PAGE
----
for the people
shall not perish from the earth.
Abraham Lincoln, Gettysburg Address

Lincoln, A. (1863). Gettysburg Address. American Rhetoric. https://www.americanrhetoric.com/speeches/gettysburgaddress.htm

Antithesis Examples

We can stop sending our children to schools with corridors of shame and start putting them on a pathway to success. Barack Obama

Obama, B. (2008). Barack Obama’s New Hampshire Primary Speech-Yes We Can. https://www.americanrhetoric.com/speeches/barackobama/barackobamanewhampshireconcessionspeech.htm


We can stop talking about how great teachers are and start rewarding them for their greatness.  Barack Obama
Obama, B. (2008). Barack Obama’s New Hampshire Primary Speech-Yes We Can. https://www.americanrhetoric.com/speeches/barackobama/barackobamanewhampshireconcessionspeech.htm


We must have a sense of responsibility for the future.
We are not destined to be adversaries.
But it is not guaranteed that we will be allies.
Address to the Russian Duma by Bill Clinton

Clinton, B. (2000). https://www.americanrhetoric.com/speeches/wjclintonrussianduma.htm


A government big enough to give you everything you want,
is strong enough to take everything you have.
Ford, G. (1974). Address to a Joint Session of Congress


Isn’t it funny how a boat could be safe? How a boat could be a cement foundation in liquid insanity. Summer Jackson, Tribute to the boat she grew up on. University of Arkansas

Metaphor

Geary, J. (2009). Metaphorically speaking. Ted Global 2009. https://www.ted.com/talks/james_geary_metaphorically_speaking?language=en

Personification

And when you do I want you to know this, remember this: there is no such thing as failure. Failure is just life trying to move us in another direction.

and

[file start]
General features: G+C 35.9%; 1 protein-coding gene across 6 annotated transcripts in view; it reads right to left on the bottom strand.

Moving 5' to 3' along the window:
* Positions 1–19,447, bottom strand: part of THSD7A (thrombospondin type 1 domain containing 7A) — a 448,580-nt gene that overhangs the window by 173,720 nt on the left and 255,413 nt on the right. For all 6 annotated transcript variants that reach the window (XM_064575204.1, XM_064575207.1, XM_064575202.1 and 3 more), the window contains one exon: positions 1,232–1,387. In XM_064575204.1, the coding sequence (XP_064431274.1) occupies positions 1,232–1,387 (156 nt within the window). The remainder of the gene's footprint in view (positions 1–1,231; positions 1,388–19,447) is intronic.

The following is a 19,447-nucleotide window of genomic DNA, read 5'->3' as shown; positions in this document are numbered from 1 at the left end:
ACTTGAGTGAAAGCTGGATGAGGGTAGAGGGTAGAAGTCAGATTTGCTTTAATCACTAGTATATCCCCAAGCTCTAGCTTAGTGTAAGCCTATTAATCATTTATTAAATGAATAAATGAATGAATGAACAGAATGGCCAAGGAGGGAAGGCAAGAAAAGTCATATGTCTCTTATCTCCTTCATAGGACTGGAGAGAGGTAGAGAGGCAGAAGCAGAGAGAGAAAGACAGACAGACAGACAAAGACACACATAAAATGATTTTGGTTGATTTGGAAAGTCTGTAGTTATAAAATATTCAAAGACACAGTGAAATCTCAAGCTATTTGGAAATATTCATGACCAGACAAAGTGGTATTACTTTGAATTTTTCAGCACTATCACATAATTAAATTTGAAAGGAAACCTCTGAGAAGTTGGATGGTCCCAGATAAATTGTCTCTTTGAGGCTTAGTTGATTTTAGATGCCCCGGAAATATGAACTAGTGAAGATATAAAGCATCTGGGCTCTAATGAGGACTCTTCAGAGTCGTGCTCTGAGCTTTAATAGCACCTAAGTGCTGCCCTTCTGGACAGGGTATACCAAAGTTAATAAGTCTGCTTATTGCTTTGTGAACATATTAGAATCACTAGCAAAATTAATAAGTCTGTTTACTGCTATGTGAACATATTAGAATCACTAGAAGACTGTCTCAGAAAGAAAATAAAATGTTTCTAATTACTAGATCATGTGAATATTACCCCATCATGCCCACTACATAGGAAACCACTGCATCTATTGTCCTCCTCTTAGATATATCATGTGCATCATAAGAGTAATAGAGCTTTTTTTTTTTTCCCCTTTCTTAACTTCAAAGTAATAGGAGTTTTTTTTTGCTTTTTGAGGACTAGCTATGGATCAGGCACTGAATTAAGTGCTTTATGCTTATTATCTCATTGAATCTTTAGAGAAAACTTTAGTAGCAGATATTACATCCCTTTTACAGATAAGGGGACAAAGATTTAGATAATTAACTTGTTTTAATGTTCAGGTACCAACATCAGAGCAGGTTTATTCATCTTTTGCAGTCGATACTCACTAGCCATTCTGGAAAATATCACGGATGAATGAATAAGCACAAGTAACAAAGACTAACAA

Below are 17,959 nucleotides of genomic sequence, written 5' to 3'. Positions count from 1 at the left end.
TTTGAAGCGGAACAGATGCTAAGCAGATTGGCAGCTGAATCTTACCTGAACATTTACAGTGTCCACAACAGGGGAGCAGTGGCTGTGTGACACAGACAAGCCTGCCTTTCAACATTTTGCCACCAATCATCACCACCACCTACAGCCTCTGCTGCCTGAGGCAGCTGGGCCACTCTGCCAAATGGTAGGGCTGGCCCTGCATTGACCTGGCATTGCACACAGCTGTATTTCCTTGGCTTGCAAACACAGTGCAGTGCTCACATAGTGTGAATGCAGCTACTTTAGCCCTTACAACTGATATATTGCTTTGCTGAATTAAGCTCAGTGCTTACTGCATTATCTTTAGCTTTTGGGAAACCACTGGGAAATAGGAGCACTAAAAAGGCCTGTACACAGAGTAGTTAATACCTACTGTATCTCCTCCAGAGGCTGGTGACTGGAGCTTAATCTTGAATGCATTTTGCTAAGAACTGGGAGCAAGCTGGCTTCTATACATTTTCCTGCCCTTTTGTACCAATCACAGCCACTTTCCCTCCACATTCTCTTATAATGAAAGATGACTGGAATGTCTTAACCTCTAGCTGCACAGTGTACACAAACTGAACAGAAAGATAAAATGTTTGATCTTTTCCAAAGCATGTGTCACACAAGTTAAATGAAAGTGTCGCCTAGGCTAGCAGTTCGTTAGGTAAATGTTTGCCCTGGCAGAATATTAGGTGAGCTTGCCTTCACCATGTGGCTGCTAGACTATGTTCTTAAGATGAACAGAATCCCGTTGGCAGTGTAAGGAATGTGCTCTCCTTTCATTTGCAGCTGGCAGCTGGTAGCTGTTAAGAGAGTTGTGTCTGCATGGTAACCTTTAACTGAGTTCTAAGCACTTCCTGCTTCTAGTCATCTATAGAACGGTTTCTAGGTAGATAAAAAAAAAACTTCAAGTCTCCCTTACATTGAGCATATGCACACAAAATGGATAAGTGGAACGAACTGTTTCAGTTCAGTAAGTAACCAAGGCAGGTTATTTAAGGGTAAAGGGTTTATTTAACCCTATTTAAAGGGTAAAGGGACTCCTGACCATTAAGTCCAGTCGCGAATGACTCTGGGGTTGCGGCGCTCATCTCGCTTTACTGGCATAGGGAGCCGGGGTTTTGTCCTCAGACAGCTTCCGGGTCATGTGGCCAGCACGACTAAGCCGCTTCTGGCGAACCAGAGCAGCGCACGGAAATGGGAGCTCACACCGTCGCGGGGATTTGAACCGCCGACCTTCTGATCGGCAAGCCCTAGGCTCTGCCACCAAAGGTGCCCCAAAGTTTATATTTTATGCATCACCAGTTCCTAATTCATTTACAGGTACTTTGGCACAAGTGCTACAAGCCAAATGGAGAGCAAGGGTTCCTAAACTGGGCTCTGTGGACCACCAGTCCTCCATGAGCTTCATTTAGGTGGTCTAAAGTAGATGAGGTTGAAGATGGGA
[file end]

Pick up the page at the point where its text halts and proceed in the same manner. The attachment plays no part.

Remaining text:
And then figure out what is the next right move.

And the key to life is to develop an internal moral, emotional GPS that can tell you which way to go….But I know this, if you’re willing to listen to, be guided by, that still small voice that is the GPS within yourself, to find out what makes you come alive, you will be more than okay. You will be happy, you will be successful, and you will make a difference in the world.

Harvard University. (2013, May 30). Oprah Winfrey Harvard Commencement Speech : Harvard Commencement 2013 [Video]. YouTube. https://www.youtube.com/watch?v=GMWFieBGR7c 

“Today, we begin a new chapter in the history of Louisiana. I’ve said throughout the campaign that there are two entities that have the most to fear from us winning this election. One is corruption and the other is incompetenceIf you happen to see either of them, let them know the party is over.”

— Bobby Jindal, Louisiana Governor-Elect victory Speech

 

Inversion

Changing the expected word order.

1999 and the illusion continues. In the name of freedom, many have used art as a means to destroy the human mind. As an excuse to continue we hear, “Art reflects society.” In the name of recreation these people, in fact, are re-creating themselves in their own images; society then reflects art.– Prince

Spielberg fielded the query: “How do you still follow your dreams when it feels like the world isn’t supportive of them?” “Dreams are a great test because a dream is going to test your resolve,” the director said. “And you’re going to know a dream from a pipe dream. You’re going to know a dream from just sort of a casual brush with something that got you excited and then it evaporates. A real dream is something that not only hangs onto you but you will hang onto it. It will power you through every obstacle that people and the environment will throw against you — because if we’re in service of our dreams versus our dreams being in service to us, it becomes something greater.” Some Good News Graduation Advice Steven Speilberg

“And so, my fellow Americans, ask not what your country can do for you; ask what you can do for your country.” — John F. Kennedy, Inaugural Address

 “ He liberated himself from his fear, which led us, to liberate ourselves.” AUTOHR??

It is a point to remember that of all the ironies about Diana, perhaps the greatest was this: a girl given the name of the ancient goddess of hunting was, in the end, the most hunted person of the modern age. Eulogy to Diana Princess of Wales by Earl of Spencer.

By confronting evil and lawless regimes, we do not create a problem, we reveal a problem.  President George Bush speaks at West Point Graduation.

Tonight we are a country awakened to danger and called to defend freedom. Our grief has turned to anger, and anger to resolution. Whether we bring our enemies to justice, or bring justice to our enemies, justice will be done. President George Bush Address to Joint Session of Congress following 911 Attacks

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Advanced Public Speaking (BETA) by Lynn Meade is licensed under a Creative Commons Attribution 4.0 International License, except where otherwise noted.